In other word, Avast is my way to go. I have Avast Premier in my pc and I'm a beta tester.

Edited by FranceBB
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I usually recommend Avast as well if someone wants real time scanning, and have used it myself before and like it. Avira i don't think is officially supported on XP but as of a couple months ago it still works and is okay too.

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15 hours ago, FranceBB said:

Avast supports XP and is probably the most complete antivirus with streaming updates (definitions are updated in real time), a firewall, a custom browser based on chromium that allows you to do internet banking and others "risky" things safely on XP thanks to the extra security layer, SecureLine (which allows you to use a VPN service - not in the free version, though -), a ransomware shield that protects all your file system resources from being accessed by untrusted third part applications, Secure DNS which allows you to use other DNS and access websites that are blocked in your country, a SandBox which allows you to load risky executables in a virtual environment, without the risk of infecting your real system, a Wifi inspector which tells you whether the wifi you are connected to is secure or not, a software updater which tells you which software needs to be updated and can, eventually, update it for you in background, a rescue disk which allows you to create a Disk or a USB with Avast Antivirus in it to clean up other computers (or your own computer) if it doesn't boot, a boot-time scan that allows you to scan for viruses before Windows starts in order to remove even the nastier threats, a mode to save all your password into a master password that encrypts them all and handle them for you (still in beta in XP, though), an email antivirus and antispam, a data shredder that allows you to permanently destroy files by writing random data in the cells of the files you want to permanently delete and finally a sensitive data shield which enables you to protect and encrypt your personal documents and prevent third part applications from accessing them.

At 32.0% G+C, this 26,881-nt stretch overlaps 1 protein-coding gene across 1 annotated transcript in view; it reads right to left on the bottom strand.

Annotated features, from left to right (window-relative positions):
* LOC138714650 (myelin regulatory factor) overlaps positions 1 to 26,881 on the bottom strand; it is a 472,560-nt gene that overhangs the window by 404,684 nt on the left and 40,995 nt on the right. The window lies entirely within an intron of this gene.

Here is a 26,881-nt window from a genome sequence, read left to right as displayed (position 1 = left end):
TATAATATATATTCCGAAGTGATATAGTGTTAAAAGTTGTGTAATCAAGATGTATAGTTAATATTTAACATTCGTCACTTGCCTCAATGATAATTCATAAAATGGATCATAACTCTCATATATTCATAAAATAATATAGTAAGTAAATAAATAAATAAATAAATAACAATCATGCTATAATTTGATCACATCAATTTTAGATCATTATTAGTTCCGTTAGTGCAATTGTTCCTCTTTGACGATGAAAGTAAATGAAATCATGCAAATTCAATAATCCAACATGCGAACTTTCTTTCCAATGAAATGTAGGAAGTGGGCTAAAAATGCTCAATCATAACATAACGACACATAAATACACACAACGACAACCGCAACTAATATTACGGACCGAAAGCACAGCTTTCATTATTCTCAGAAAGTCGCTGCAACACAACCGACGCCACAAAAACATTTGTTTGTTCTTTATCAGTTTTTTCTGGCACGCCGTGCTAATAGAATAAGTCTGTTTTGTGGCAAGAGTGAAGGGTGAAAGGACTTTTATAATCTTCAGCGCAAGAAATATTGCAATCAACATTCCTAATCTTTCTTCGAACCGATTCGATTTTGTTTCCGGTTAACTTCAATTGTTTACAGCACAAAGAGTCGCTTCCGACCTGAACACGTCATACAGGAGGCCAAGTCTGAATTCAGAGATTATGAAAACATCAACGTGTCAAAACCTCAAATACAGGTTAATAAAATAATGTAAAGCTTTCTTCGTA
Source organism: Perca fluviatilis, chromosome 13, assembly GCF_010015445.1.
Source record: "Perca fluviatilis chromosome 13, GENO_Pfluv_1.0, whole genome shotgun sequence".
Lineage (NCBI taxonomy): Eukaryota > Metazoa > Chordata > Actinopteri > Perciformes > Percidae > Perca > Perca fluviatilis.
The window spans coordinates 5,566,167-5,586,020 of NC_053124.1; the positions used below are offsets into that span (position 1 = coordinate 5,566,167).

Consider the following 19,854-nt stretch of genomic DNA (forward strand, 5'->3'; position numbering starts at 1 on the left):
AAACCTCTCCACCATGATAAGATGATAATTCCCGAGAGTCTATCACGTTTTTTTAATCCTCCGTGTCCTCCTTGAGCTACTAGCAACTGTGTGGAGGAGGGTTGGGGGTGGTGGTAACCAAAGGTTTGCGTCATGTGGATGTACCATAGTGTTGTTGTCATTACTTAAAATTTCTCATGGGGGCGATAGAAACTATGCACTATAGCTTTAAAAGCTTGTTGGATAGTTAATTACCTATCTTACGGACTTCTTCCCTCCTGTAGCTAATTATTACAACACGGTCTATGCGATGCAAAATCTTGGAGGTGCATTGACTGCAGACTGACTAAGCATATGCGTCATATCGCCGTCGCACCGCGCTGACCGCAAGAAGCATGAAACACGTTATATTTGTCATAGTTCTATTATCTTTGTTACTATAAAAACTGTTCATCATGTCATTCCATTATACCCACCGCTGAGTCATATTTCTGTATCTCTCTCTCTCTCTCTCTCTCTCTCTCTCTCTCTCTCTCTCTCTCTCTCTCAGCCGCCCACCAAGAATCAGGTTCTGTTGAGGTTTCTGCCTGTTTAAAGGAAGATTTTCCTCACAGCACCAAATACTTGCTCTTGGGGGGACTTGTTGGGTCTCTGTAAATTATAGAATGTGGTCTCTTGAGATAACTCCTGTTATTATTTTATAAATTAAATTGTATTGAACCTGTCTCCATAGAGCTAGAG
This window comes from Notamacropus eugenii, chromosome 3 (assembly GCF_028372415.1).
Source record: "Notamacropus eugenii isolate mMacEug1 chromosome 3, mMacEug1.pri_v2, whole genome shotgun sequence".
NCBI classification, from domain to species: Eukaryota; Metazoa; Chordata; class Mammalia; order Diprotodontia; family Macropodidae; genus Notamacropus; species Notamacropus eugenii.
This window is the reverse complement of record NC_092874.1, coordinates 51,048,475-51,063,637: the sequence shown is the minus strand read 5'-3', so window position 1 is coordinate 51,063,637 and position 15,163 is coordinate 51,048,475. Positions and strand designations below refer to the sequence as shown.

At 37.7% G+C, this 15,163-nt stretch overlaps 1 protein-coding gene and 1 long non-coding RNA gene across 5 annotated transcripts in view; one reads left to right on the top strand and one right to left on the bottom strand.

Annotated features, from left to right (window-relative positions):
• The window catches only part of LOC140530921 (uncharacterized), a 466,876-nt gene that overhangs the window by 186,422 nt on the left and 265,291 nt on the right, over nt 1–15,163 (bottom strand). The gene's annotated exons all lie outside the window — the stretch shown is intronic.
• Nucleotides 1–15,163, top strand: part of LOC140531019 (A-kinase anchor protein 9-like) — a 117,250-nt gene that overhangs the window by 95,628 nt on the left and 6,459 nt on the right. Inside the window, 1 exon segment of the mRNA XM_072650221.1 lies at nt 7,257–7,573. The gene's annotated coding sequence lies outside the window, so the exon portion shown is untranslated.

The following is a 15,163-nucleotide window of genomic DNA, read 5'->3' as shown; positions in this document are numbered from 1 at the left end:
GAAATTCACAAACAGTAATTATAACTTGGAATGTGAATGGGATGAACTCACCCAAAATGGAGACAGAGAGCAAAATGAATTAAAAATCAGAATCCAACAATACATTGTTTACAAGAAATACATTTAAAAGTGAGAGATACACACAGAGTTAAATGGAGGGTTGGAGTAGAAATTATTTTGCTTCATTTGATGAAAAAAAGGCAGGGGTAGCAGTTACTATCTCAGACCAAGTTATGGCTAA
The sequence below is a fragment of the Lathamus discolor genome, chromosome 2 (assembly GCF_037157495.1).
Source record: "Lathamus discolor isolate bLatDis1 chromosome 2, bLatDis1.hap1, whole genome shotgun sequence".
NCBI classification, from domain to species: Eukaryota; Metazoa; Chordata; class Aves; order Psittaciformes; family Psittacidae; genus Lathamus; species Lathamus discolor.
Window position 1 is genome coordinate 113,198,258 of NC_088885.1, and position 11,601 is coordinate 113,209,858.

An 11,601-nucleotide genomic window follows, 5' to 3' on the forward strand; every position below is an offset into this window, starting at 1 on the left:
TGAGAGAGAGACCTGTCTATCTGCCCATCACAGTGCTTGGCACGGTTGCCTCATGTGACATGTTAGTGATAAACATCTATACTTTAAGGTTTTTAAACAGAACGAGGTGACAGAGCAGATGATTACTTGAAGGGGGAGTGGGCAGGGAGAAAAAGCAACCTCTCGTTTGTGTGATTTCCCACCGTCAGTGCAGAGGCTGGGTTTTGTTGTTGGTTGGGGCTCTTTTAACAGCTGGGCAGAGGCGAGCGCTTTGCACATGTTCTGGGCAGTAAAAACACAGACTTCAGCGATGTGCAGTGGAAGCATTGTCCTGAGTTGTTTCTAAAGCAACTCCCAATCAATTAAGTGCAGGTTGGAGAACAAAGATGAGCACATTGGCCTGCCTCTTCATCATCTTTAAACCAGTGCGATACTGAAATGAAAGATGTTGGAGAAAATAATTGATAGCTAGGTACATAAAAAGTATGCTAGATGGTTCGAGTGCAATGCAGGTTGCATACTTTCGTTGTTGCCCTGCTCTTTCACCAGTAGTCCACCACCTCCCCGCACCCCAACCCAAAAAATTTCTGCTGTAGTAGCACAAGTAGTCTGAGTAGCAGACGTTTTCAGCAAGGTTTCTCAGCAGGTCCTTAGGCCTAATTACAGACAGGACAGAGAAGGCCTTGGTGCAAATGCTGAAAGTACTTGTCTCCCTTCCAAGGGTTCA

In other word, Avast is my way to go. I have Avast Premier in my pc and I'm a beta tester.

I used avast for a long time & liked it, but then, all of a sudden, I started getting bsod, very often.  Don't know what the conflict was, but when I was trying to figure out the problem, googling, I found that others using xp were also getting the blue screen with avast.  When I stopped avast, the blue screen ended.  

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On 9/20/2017 at 7:43 PM, i430VX said: